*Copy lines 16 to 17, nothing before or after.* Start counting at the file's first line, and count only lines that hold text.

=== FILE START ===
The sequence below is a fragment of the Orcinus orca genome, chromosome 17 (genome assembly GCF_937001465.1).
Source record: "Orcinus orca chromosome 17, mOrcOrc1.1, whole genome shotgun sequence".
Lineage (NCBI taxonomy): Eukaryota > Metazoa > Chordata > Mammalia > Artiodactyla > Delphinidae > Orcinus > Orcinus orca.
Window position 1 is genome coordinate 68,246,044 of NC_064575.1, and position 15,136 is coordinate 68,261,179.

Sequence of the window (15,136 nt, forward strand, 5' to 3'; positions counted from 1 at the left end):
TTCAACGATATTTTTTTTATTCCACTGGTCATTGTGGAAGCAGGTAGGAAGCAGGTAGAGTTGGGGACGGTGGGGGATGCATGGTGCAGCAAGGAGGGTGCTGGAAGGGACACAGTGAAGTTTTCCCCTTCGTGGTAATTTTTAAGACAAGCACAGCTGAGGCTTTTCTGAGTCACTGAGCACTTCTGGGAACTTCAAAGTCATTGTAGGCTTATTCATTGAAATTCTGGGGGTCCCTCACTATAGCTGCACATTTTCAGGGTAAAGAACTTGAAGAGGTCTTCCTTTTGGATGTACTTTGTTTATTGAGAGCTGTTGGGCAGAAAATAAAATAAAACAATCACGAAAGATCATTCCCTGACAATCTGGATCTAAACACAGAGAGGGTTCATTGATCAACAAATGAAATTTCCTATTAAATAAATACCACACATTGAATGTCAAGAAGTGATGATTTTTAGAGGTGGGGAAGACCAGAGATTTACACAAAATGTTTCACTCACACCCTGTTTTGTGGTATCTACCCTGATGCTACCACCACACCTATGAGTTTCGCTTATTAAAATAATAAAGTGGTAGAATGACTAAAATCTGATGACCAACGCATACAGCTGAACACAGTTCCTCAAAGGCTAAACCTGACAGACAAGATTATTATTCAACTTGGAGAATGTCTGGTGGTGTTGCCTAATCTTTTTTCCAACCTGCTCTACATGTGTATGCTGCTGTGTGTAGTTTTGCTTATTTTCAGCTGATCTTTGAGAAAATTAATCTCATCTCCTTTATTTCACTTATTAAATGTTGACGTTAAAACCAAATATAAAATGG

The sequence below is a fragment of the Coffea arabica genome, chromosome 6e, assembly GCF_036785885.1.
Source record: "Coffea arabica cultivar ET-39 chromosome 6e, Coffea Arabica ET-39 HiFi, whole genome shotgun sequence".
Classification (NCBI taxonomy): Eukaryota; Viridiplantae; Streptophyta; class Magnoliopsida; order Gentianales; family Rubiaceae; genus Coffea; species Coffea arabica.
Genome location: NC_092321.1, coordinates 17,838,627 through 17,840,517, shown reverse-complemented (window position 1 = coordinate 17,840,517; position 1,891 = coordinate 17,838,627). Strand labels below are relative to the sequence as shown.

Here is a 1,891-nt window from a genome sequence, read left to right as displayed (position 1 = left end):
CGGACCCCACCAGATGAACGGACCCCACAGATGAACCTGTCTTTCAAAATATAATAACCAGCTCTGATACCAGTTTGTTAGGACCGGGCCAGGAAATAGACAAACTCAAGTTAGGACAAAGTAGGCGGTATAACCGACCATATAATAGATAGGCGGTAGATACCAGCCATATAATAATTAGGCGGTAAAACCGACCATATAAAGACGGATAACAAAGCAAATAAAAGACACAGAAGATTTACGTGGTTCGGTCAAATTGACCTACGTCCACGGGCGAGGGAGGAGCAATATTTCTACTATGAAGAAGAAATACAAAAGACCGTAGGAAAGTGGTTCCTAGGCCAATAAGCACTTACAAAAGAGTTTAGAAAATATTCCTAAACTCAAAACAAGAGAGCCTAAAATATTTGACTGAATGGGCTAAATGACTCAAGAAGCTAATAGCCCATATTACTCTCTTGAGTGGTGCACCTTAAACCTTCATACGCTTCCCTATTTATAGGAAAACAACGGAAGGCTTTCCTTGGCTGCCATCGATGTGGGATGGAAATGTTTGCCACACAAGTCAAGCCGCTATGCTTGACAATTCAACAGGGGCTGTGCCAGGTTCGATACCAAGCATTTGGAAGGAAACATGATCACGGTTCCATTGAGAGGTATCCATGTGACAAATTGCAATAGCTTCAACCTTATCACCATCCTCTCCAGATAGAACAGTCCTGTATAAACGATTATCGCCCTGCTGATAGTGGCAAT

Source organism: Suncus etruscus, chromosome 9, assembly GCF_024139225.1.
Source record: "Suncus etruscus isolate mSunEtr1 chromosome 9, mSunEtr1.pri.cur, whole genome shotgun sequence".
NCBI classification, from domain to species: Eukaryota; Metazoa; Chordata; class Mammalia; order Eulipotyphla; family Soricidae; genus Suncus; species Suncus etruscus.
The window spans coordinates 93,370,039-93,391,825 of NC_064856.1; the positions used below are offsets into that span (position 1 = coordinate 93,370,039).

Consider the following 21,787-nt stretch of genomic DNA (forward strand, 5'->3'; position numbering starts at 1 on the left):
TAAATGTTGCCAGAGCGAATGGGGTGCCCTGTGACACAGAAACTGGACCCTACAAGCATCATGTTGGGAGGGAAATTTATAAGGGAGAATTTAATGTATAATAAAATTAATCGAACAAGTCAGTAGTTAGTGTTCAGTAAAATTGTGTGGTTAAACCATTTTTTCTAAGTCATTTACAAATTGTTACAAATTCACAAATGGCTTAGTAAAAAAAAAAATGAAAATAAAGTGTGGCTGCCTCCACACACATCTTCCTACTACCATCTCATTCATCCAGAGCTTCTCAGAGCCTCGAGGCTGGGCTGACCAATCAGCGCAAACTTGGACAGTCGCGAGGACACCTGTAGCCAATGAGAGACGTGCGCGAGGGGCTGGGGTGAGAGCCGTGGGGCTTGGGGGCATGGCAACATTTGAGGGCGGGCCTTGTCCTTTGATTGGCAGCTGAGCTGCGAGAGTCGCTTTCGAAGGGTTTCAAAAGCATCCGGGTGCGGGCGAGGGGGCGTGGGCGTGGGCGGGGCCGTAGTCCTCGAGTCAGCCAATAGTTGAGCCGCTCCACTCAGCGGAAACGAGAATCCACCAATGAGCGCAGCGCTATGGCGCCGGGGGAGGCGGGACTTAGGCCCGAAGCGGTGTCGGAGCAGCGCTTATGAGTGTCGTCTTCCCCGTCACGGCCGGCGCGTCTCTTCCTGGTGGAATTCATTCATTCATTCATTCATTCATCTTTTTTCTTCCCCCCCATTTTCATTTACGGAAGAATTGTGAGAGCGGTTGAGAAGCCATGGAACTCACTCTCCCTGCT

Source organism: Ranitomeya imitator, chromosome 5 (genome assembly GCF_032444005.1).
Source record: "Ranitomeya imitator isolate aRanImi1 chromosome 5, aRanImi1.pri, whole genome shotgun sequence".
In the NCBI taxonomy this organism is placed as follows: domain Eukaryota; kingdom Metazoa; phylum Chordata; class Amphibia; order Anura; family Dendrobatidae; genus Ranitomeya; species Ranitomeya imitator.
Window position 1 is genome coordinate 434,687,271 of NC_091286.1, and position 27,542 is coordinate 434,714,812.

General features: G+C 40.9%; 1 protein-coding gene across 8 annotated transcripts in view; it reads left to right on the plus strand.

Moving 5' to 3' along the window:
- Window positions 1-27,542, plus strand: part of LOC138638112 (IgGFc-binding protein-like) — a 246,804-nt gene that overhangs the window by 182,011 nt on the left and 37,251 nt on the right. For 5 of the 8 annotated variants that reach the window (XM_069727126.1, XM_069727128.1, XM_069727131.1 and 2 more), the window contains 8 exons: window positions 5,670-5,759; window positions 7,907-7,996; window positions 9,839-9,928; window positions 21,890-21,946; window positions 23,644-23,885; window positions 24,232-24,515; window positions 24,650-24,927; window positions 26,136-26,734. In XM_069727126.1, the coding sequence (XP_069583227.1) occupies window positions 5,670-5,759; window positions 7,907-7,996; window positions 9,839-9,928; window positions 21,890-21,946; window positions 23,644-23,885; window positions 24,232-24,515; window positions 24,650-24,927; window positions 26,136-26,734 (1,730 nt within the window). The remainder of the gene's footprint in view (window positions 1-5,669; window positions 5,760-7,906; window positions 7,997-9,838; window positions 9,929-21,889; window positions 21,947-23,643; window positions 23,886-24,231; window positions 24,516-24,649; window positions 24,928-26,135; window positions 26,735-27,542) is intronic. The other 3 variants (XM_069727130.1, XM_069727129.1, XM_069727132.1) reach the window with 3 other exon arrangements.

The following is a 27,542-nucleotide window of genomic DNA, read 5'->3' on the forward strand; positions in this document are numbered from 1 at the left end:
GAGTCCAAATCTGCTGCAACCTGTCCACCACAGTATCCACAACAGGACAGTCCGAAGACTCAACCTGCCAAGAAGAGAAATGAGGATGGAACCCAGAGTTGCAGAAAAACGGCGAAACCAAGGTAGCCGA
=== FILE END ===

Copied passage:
The window spans coordinates 93,370,039-93,391,825 of NC_064856.1; the positions used below are offsets into that span (position 1 = coordinate 93,370,039).

Consider the following 21,787-nt stretch of genomic DNA (forward strand, 5'->3'; position numbering starts at 1 on the left):